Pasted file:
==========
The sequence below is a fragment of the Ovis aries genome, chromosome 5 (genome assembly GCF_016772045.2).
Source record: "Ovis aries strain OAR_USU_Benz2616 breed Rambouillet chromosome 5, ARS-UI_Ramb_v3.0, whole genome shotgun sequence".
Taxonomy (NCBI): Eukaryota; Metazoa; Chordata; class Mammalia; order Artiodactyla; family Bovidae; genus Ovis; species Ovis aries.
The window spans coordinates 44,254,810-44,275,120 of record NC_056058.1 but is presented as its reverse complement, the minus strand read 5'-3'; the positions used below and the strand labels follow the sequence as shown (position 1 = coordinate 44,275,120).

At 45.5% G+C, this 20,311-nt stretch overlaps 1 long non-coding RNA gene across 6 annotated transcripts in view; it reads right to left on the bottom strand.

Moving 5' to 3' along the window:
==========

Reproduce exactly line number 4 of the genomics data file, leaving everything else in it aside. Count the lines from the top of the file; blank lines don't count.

The window spans coordinates 44,254,810-44,275,120 of record NC_056058.1 but is presented as its reverse complement, the minus strand read 5'-3'; the positions used below and the strand labels follow the sequence as shown (position 1 = coordinate 44,275,120).